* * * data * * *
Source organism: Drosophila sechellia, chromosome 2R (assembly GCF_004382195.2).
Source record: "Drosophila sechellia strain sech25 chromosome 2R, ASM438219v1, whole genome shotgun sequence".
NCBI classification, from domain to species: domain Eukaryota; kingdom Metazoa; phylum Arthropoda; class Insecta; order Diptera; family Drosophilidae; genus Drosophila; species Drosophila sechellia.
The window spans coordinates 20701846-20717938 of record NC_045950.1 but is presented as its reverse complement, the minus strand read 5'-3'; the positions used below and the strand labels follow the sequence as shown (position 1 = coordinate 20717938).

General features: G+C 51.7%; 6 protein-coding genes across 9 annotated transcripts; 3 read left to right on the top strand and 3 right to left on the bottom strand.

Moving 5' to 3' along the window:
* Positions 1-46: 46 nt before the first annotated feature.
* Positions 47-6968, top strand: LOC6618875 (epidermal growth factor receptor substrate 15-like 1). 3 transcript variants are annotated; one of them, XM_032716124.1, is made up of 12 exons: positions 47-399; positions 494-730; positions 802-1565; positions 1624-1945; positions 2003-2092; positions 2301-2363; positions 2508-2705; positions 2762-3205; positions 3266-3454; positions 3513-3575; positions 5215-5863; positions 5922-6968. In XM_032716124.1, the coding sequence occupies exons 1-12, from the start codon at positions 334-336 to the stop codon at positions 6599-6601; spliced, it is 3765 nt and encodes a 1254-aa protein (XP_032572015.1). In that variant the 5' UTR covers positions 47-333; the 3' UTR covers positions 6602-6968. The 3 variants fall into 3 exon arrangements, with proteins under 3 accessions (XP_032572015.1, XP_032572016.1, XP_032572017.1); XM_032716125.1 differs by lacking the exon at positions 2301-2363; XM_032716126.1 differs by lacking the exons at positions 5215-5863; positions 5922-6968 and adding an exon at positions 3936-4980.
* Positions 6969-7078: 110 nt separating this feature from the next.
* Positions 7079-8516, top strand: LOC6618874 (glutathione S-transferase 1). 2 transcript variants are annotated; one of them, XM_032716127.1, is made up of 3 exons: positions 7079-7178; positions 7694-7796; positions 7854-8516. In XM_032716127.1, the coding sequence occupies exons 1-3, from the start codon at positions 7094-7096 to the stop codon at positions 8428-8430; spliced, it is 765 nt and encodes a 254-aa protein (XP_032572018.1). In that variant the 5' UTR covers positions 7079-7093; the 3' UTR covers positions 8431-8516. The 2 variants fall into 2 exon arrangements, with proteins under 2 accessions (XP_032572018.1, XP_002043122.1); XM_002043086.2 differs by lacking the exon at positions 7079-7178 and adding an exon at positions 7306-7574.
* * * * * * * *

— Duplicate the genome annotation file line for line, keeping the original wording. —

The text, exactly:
Source organism: Drosophila sechellia, chromosome 2R (assembly GCF_004382195.2).
Source record: "Drosophila sechellia strain sech25 chromosome 2R, ASM438219v1, whole genome shotgun sequence".
NCBI classification, from domain to species: domain Eukaryota; kingdom Metazoa; phylum Arthropoda; class Insecta; order Diptera; family Drosophilidae; genus Drosophila; species Drosophila sechellia.
The window spans coordinates 20701846-20717938 of record NC_045950.1 but is presented as its reverse complement, the minus strand read 5'-3'; the positions used below and the strand labels follow the sequence as shown (position 1 = coordinate 20717938).

General features: G+C 51.7%; 6 protein-coding genes across 9 annotated transcripts; 3 read left to right on the top strand and 3 right to left on the bottom strand.

Moving 5' to 3' along the window:
* Positions 1-46: 46 nt before the first annotated feature.
* Positions 47-6968, top strand: LOC6618875 (epidermal growth factor receptor substrate 15-like 1). 3 transcript variants are annotated; one of them, XM_032716124.1, is made up of 12 exons: positions 47-399; positions 494-730; positions 802-1565; positions 1624-1945; positions 2003-2092; positions 2301-2363; positions 2508-2705; positions 2762-3205; positions 3266-3454; positions 3513-3575; positions 5215-5863; positions 5922-6968. In XM_032716124.1, the coding sequence occupies exons 1-12, from the start codon at positions 334-336 to the stop codon at positions 6599-6601; spliced, it is 3765 nt and encodes a 1254-aa protein (XP_032572015.1). In that variant the 5' UTR covers positions 47-333; the 3' UTR covers positions 6602-6968. The 3 variants fall into 3 exon arrangements, with proteins under 3 accessions (XP_032572015.1, XP_032572016.1, XP_032572017.1); XM_032716125.1 differs by lacking the exon at positions 2301-2363; XM_032716126.1 differs by lacking the exons at positions 5215-5863; positions 5922-6968 and adding an exon at positions 3936-4980.
* Positions 6969-7078: 110 nt separating this feature from the next.
* Positions 7079-8516, top strand: LOC6618874 (glutathione S-transferase 1). 2 transcript variants are annotated; one of them, XM_032716127.1, is made up of 3 exons: positions 7079-7178; positions 7694-7796; positions 7854-8516. In XM_032716127.1, the coding sequence occupies exons 1-3, from the start codon at positions 7094-7096 to the stop codon at positions 8428-8430; spliced, it is 765 nt and encodes a 254-aa protein (XP_032572018.1). In that variant the 5' UTR covers positions 7079-7093; the 3' UTR covers positions 8431-8516. The 2 variants fall into 2 exon arrangements, with proteins under 2 accessions (XP_032572018.1, XP_002043122.1); XM_002043086.2 differs by lacking the exon at positions 7079-7178 and adding an exon at positions 7306-7574.